The four-storey block extends from the south-eastern edge of the historic monastery, which date back to the mid-19th century,
This extension provides 24 care home apartments and 36 apartments for those with limited care needs.
Continuing the cloister typology of the original monastery the extension is design to compliment the existing structure and gardens.
“[It’s] informed by the rich historical context without becoming pastiche or retro,” said the studio.
“The shape prioritises the pure form of the courts and gardens over the primary form of the buildings. As a consequence, the buildings are not to be recognised as solitary volumes, but rather as walls that define a variety of distinctive outside spaces.”
The form of the nursing home and the elongated apartment block has created two new courtyard spaces.
One courtyard is open to the public. Sitting alongside the new apartment block, it doubles as an entrance.
The other courtyard, surrounded by the nursing home and enclosed by the new apartments, provides a private space for the Sisters.
Large square windows in the simple brick facades overlook this private garden.
A glazed ground-floor arcade creates a connection to the courtyard while allowing for climate control and security.
The western edge of the apartment block looks out onto Oude Dijk’s extensive garden at the centre of the whole complex, which features a small pool of water and is planted with trees and hedgerows.
“Recessed windows and loggias make the building not claim the garden, while the apartments still open up generously towards the green,” said Shift Architecture Urbanism.
In contrast, the city-facing facade references the proportions of the original monastery with thinner windows.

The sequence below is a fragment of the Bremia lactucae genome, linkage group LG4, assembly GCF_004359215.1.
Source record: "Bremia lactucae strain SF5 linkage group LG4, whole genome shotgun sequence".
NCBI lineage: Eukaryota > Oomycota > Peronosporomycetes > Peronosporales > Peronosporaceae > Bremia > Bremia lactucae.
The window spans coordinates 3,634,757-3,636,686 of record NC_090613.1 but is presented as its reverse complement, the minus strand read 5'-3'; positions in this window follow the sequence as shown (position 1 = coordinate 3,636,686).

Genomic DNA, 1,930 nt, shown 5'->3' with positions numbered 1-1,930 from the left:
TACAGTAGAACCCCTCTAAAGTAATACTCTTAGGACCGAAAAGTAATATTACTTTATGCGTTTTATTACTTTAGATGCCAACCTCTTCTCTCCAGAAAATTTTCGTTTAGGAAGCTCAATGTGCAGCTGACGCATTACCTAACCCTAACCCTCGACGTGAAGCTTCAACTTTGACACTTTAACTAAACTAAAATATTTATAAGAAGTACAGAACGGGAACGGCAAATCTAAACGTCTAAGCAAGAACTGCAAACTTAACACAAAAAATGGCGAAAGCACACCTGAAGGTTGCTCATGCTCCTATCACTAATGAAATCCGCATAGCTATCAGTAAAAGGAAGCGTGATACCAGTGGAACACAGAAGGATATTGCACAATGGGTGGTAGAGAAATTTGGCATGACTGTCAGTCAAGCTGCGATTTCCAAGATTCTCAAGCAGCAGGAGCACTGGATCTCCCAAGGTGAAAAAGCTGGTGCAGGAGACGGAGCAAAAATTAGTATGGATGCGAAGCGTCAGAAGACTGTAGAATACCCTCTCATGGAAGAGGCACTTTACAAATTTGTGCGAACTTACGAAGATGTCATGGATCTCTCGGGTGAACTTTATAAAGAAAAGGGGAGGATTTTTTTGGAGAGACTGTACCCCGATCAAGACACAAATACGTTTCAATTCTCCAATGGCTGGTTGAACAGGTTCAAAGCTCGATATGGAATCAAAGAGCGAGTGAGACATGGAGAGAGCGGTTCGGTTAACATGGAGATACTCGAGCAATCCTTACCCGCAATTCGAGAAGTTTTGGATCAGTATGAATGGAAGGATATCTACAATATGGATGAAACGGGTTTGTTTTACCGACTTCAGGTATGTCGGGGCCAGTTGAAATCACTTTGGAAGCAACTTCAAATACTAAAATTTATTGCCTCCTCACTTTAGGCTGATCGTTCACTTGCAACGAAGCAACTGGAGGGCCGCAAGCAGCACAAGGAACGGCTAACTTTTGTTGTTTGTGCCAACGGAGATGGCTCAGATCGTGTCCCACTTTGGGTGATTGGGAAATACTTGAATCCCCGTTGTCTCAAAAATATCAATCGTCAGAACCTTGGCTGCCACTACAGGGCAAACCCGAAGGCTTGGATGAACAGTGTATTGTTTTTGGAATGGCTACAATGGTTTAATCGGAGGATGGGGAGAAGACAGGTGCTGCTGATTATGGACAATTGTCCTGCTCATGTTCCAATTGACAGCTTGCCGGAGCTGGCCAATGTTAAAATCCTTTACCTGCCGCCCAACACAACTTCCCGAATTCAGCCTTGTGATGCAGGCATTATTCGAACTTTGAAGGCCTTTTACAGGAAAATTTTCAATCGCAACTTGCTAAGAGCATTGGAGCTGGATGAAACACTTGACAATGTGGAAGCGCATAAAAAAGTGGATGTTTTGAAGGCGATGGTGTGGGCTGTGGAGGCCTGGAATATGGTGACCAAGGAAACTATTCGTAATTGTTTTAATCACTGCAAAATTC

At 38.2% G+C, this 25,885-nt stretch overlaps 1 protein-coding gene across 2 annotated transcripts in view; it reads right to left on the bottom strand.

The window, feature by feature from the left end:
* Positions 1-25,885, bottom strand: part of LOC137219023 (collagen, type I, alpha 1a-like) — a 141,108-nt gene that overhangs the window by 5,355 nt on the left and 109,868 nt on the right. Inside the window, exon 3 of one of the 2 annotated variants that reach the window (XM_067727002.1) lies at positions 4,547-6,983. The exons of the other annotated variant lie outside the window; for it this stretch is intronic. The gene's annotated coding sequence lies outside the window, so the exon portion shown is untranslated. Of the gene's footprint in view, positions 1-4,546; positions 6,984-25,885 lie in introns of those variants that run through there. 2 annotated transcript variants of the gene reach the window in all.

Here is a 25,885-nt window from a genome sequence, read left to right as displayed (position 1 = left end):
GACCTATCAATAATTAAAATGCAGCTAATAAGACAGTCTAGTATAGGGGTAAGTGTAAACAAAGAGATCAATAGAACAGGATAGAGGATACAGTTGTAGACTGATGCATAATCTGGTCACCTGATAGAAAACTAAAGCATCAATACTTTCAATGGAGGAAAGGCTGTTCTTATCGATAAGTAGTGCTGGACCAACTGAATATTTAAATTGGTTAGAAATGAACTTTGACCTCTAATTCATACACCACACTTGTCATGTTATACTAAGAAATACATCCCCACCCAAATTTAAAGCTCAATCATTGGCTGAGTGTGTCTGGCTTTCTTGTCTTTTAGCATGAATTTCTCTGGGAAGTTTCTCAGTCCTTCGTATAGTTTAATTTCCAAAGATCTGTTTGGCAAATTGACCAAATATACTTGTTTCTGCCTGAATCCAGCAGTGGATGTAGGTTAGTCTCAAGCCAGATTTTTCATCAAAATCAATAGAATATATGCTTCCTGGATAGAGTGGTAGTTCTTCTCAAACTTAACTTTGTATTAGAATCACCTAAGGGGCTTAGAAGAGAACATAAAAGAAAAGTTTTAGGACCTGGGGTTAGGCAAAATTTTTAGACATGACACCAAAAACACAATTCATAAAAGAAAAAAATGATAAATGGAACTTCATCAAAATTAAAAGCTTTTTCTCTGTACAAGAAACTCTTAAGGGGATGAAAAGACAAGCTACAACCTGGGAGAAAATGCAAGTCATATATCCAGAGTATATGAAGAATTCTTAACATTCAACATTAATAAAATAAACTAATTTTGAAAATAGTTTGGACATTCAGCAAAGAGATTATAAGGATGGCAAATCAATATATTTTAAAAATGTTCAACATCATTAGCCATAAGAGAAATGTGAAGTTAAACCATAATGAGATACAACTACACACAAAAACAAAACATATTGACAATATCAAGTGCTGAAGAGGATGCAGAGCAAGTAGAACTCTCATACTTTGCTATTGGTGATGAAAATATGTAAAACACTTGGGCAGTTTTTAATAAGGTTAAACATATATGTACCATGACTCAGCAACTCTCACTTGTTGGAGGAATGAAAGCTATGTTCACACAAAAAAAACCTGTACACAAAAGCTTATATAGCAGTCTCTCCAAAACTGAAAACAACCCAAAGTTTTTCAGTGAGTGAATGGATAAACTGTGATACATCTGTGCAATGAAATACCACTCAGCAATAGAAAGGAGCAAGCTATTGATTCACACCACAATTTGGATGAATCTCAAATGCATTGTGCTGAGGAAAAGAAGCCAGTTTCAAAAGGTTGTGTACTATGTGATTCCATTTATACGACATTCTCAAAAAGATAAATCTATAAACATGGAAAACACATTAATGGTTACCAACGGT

A main circulation corridor runs from the entrance square through the building, cutting between the apartments and the central courtyard.
External paving continues from the exterior into this internal corridor to bring continuity, contrasting with the exposed block work of the apartment walls.
The apartments were required to be mobile-bed-accessible, and so have been divided into three bays.
Each one has a bedroom and study sitting either side of a central living, kitchen and dining area.
A second phase of the development, which will add a further two apartment blocks to the Oude Dijk complex, is due to begin construction in spring 2020.
Other recent projects by the practice include the renovation of a derelict four-storey home in Rotterdam, replacing its back wall with glazing to create two light-filled apartments.
Photography is by René de Wit unless stated.
Architect: Shift Architecture Urbanism
Team: Harm Timmermans, Oana Rades, Thijs van Bijsterveldt, Pieter Heymans, Zoe Renaud Drouin, Raymond van den Broek, Hans Hoogenboom
Client: Van der Weegen Bouwontwikkeling
Structural engineer: Goudstikker de Vries
Advisor installations: Visietech
Advisor fire-safety and regulations: Nex2Us
Advisor acoustics: Nieman
Advisor masonry: Harrie Vekemans
Landscape architect: MTD landschapsarchitecten
Contractor: J.A. Van Gisbergen
Masonry: Van Engelen Metselwerken
Brick: Daas Baksteen
Concrete blocks: Bia Beton
Masonry engineering: Jordahl
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